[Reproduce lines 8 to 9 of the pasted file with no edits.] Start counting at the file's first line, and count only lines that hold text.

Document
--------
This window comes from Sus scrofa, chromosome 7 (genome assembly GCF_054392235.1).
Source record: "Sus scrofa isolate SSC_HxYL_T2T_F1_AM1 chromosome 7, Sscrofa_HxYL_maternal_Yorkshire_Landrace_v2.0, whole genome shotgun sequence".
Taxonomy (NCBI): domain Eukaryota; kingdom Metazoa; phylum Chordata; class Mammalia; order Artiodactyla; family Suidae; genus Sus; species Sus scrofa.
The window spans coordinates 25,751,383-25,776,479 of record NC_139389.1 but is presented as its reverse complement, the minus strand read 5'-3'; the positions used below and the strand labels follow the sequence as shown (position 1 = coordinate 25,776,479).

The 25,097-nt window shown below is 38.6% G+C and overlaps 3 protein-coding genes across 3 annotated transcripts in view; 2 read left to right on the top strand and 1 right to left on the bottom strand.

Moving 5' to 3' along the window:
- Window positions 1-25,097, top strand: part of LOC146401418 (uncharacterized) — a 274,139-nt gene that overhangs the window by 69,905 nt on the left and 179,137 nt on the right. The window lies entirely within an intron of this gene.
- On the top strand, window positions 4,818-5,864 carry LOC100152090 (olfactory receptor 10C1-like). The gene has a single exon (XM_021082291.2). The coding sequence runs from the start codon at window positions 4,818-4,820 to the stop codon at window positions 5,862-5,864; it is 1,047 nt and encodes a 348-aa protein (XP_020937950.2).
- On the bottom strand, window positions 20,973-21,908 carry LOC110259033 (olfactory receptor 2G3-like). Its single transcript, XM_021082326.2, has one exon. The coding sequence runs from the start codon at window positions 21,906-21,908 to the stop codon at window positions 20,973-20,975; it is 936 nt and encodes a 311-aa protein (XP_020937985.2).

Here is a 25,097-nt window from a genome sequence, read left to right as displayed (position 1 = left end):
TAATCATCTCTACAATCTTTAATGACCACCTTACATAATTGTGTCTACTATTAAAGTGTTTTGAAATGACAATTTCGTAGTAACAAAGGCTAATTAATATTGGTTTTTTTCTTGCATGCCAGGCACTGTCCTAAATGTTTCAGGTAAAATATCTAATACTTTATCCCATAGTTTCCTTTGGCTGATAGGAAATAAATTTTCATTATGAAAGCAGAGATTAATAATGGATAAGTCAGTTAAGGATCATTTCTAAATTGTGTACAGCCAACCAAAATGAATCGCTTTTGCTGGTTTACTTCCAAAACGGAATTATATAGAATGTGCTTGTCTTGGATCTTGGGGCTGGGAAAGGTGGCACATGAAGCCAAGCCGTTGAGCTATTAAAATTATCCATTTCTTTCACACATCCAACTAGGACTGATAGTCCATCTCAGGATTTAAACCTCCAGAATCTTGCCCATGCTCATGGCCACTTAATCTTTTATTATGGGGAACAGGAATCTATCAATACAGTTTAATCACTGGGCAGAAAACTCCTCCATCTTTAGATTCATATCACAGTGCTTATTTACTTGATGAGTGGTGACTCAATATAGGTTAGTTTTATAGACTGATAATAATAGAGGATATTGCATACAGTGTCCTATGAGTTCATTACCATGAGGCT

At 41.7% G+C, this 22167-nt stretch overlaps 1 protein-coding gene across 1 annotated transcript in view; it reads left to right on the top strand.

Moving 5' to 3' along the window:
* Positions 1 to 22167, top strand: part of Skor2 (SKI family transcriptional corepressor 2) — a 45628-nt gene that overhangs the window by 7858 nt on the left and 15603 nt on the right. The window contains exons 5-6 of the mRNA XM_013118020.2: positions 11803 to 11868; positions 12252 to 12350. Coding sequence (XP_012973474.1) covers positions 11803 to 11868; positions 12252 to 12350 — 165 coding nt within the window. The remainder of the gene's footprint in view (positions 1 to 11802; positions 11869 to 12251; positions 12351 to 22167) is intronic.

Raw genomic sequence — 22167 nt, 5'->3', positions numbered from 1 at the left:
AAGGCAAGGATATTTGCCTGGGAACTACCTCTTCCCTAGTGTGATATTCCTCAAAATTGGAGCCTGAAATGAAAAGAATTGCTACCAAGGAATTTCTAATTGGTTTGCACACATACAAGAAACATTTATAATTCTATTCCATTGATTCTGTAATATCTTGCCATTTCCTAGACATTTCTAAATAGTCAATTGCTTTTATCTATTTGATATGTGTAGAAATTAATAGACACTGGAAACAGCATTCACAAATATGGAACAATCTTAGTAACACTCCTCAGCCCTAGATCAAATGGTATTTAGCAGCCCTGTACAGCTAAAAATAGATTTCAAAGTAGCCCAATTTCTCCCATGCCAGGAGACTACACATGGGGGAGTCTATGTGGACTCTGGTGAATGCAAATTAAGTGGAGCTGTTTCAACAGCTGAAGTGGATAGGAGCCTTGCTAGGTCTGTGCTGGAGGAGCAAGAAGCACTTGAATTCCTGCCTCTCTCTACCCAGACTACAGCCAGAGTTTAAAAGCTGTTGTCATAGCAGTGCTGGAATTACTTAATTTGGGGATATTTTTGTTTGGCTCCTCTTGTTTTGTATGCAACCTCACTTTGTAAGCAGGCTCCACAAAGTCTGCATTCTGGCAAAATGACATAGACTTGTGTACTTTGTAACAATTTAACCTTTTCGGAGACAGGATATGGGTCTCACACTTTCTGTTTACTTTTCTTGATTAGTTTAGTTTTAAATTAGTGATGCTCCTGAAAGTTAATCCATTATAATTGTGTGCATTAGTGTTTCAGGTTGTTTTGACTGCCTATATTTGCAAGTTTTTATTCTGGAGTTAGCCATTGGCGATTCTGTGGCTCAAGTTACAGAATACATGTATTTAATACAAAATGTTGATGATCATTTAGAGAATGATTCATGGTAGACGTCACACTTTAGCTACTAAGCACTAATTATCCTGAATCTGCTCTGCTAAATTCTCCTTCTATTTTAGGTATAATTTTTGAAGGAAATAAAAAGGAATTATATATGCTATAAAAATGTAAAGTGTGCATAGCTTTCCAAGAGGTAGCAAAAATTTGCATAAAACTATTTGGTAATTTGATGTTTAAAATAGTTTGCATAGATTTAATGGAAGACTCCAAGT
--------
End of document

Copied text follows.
- On the top strand, window positions 4,818-5,864 carry LOC100152090 (olfactory receptor 10C1-like). The gene has a single exon (XM_021082291.2). The coding sequence runs from the start codon at window positions 4,818-4,820 to the stop codon at window positions 5,862-5,864; it is 1,047 nt and encodes a 348-aa protein (XP_020937950.2).
- On the bottom strand, window positions 20,973-21,908 carry LOC110259033 (olfactory receptor 2G3-like). Its single transcript, XM_021082326.2, has one exon. The coding sequence runs from the start codon at window positions 21,906-21,908 to the stop codon at window positions 20,973-20,975; it is 936 nt and encodes a 311-aa protein (XP_020937985.2).